WASHINGTON-The banking lobby remains irate over NCUA's announcement that 1,000 credit unions are immediately eligible for low-income status and thus exempt from the congressionally mandated cap on member business loans (CU Journal, Aug. 13).

"NCUA has taken advantage of a natural disaster to sidestep and leapfrog Congress again, by being a cheerleader for credit unions rather than a strong regulator," said Don Childears, president of the Colorado Bankers Association, of the maneuver coupled with drought disaster relief. "NCUA used a temporary drought to make a permanent change that skirts a congressional limit by allowing unlimited tax-subsidized lending."

"It's a credit union regulator gone wild," Paul Merski, chief economist for the Independent Community Bankers of America, told American Banker, an affiliate of Credit Union Journal.

But credit unions have responded by downplaying the action's significance, saying that the NCUA is merely simplifying its process for granting an exemption to the cap on business lending, and that the 1,000 or so affected credit unions would have been eligible to receive an exemption anyway.

At issue is an NCUA decision to notify 1,003 credit unions that they're eligible to be considered low-income credit unions, which are exempt from the statutory cap on loans to member businesses. The NCUA moves comes as legislation that would lift the 12.25% of assets cap on MBLs has been stalled in Congress for the past decade and has diminished chances of passing this year.

Until recently, it's been up to credit unions to show the NCUA that they meet the criteria, an often arduous process, according to many CUs. But over the last year, the agency has been making those determinations on its own by matching information from federal credit unions with 2010 Census data, according to David Marquis, the NCUA's executive director. The decision is part of an effort to reach out to those institutions.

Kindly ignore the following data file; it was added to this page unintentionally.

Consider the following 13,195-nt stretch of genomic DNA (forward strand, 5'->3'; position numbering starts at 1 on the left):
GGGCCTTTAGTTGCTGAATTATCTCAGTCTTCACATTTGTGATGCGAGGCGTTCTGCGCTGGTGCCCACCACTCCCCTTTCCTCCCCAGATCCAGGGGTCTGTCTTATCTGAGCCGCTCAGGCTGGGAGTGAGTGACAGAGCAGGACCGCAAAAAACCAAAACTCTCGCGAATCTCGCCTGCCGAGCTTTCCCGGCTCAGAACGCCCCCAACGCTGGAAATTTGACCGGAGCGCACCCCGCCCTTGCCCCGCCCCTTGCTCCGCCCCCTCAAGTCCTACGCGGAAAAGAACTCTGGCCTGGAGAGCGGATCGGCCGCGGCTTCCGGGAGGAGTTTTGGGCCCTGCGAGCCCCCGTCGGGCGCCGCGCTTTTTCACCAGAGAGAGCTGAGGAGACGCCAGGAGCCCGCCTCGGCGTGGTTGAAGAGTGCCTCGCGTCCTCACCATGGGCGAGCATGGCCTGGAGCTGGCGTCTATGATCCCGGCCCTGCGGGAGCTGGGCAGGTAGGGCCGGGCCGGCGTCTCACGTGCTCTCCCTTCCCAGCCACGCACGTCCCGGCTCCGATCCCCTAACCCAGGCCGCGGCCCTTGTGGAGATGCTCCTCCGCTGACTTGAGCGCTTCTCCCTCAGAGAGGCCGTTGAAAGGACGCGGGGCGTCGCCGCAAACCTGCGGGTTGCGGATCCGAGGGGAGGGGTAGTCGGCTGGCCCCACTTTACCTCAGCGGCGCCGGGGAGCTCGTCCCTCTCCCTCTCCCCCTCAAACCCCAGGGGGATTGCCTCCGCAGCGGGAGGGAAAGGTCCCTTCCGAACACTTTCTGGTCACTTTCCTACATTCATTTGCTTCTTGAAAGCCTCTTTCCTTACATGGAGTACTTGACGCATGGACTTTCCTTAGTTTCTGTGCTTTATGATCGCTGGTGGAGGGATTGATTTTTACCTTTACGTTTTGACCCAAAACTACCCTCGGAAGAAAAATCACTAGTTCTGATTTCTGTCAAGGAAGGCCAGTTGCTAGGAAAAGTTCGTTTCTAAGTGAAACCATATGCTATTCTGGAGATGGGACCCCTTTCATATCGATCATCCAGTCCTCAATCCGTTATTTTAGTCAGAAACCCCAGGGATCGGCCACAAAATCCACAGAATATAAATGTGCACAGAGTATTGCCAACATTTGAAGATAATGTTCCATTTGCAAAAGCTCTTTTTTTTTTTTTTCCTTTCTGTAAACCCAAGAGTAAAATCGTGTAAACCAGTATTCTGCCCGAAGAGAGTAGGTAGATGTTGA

"The burden of having to show us that they're at the 50% level is a lot easier to do now," Marquis told American Banker.

 

Contrary to Congressional Intent

NCUA, which has qualified 1,200 credit unions for its low-income designation, has notified that additional 1,000 credit unions that their fields of membership, which may include inner cities and lowly paid enlisted military personnel, are eligible for the designation now. The designation allows credit unions to accept non-member deposits and exempts them from a variety of rules, including the cap on member business loans.

The banking industry said the NCUA move is counter to the intent of Congress.

"The NCUA's decree granting unlimited member business lending authority to more than 1,000 tax-exempt credit unions goes against the will of Congress and any rational regulatory policy authority," said the Independent Community Bankers of America. "Lawmakers set reasonable statutory caps on business lending by credit unions because these tax-subsidized institutions were established to serve people of modest means with a common bond."

"The administration and NCUA appear to be exploiting the nation's drought conditions to rationalize these designations-despite the fact that less than half of these credit unions are in states with extreme drought conditions," said the ICBA. "Highly controversial legislation to expand business-lending authority has failed to advance in Congress for a decade, but the credit union regulator has thumbed its nose at the legislative branch in favor of its own aggressive actions to dramatically expand the tax-exempt credit unions' powers."

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